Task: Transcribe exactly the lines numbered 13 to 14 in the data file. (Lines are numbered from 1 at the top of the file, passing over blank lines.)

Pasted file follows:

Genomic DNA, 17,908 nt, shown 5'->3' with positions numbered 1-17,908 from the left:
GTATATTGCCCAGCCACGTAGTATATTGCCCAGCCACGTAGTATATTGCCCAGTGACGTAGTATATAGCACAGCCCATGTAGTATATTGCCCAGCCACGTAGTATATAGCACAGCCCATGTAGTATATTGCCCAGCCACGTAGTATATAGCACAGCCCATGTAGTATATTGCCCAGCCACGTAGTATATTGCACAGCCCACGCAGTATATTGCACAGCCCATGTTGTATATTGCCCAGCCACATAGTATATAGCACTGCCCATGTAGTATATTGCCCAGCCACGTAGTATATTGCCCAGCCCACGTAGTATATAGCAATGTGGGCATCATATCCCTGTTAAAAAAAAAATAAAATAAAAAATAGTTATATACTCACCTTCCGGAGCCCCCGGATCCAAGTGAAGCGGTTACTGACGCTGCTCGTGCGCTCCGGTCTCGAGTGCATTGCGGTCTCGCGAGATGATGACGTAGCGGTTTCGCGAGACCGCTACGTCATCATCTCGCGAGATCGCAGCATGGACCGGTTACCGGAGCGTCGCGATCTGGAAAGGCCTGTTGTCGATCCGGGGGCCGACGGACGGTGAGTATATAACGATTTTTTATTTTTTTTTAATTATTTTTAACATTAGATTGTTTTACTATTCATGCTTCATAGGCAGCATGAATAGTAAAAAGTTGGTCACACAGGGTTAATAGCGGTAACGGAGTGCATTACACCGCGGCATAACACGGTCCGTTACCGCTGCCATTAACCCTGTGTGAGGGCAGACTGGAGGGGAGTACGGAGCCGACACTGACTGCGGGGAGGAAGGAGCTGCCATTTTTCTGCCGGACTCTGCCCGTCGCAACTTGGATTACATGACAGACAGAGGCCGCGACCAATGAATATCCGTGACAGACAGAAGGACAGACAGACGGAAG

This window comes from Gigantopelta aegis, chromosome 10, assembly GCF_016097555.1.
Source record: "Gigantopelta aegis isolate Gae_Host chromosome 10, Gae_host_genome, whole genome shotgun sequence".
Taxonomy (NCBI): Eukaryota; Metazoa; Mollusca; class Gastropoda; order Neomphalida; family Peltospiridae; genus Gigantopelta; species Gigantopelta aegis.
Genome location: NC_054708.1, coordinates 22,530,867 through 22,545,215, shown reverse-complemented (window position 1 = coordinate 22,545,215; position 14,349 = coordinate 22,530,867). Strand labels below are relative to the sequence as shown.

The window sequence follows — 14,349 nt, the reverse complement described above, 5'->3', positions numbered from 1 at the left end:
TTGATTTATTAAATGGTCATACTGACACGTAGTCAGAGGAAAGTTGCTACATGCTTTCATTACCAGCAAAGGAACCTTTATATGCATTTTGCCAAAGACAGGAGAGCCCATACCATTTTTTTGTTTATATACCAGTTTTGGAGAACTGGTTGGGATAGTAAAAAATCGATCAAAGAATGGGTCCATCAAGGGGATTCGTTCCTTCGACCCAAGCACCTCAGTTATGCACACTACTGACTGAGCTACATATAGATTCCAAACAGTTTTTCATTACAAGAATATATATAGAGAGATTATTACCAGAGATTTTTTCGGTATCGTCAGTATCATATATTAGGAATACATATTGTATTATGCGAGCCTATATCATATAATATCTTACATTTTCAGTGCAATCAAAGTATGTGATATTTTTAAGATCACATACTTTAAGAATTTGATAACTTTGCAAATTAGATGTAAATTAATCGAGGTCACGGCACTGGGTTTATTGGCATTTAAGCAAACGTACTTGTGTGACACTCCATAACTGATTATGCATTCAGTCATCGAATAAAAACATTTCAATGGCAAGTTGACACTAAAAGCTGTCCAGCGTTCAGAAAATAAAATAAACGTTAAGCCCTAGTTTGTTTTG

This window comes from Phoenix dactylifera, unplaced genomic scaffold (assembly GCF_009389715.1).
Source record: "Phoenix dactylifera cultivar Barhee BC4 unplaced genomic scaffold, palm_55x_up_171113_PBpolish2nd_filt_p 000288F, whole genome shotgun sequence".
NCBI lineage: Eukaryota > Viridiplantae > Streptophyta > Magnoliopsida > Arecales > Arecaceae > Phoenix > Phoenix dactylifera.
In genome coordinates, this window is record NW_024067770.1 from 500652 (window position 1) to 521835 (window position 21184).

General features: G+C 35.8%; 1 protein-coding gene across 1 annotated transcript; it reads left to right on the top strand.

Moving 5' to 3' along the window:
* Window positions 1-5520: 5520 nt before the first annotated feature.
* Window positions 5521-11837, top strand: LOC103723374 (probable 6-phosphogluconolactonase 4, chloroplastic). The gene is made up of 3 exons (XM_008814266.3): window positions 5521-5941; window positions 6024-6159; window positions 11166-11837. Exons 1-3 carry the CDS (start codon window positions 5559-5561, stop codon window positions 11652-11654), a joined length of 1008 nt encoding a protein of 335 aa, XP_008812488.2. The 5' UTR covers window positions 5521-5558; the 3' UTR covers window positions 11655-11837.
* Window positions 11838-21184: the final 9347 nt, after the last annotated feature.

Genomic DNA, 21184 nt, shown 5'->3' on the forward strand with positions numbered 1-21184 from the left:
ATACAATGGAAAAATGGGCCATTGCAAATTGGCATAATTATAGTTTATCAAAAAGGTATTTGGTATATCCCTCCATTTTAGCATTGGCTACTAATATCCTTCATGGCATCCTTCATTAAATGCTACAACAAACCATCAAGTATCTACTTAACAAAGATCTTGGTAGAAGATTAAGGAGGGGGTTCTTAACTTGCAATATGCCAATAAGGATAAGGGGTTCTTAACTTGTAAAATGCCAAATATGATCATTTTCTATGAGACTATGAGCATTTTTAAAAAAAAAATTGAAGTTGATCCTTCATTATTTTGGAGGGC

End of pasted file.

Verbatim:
General features: G+C 35.8%; 1 protein-coding gene across 1 annotated transcript; it reads left to right on the top strand.

Moving 5' to 3' along the window: